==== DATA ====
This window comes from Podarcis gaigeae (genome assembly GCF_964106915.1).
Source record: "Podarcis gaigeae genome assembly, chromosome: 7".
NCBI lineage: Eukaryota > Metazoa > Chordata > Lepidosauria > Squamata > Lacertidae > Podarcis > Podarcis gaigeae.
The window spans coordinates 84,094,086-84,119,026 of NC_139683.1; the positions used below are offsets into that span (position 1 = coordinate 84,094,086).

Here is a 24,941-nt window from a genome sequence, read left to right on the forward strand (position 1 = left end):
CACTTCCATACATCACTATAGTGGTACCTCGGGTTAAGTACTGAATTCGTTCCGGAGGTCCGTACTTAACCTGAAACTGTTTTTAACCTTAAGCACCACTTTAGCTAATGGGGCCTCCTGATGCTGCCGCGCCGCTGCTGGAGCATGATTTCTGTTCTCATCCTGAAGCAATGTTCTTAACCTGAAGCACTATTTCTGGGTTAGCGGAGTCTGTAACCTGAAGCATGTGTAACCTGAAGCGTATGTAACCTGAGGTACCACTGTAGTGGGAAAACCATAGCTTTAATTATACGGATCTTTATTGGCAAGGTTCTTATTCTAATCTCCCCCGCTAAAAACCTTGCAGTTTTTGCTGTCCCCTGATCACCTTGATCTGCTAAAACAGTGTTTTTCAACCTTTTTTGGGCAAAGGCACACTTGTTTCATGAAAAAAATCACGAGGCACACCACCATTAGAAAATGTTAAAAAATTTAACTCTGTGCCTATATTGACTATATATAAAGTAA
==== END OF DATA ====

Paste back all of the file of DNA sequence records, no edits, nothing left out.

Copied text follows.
This window comes from Podarcis gaigeae (genome assembly GCF_964106915.1).
Source record: "Podarcis gaigeae genome assembly, chromosome: 7".
NCBI lineage: Eukaryota > Metazoa > Chordata > Lepidosauria > Squamata > Lacertidae > Podarcis > Podarcis gaigeae.
The window spans coordinates 84,094,086-84,119,026 of NC_139683.1; the positions used below are offsets into that span (position 1 = coordinate 84,094,086).

Here is a 24,941-nt window from a genome sequence, read left to right on the forward strand (position 1 = left end):
CACTTCCATACATCACTATAGTGGTACCTCGGGTTAAGTACTGAATTCGTTCCGGAGGTCCGTACTTAACCTGAAACTGTTTTTAACCTTAAGCACCACTTTAGCTAATGGGGCCTCCTGATGCTGCCGCGCCGCTGCTGGAGCATGATTTCTGTTCTCATCCTGAAGCAATGTTCTTAACCTGAAGCACTATTTCTGGGTTAGCGGAGTCTGTAACCTGAAGCATGTGTAACCTGAAGCGTATGTAACCTGAGGTACCACTGTAGTGGGAAAACCATAGCTTTAATTATACGGATCTTTATTGGCAAGGTTCTTATTCTAATCTCCCCCGCTAAAAACCTTGCAGTTTTTGCTGTCCCCTGATCACCTTGATCTGCTAAAACAGTGTTTTTCAACCTTTTTTGGGCAAAGGCACACTTGTTTCATGAAAAAAATCACGAGGCACACCACCATTAGAAAATGTTAAAAAATTTAACTCTGTGCCTATATTGACTATATATAAAGTAA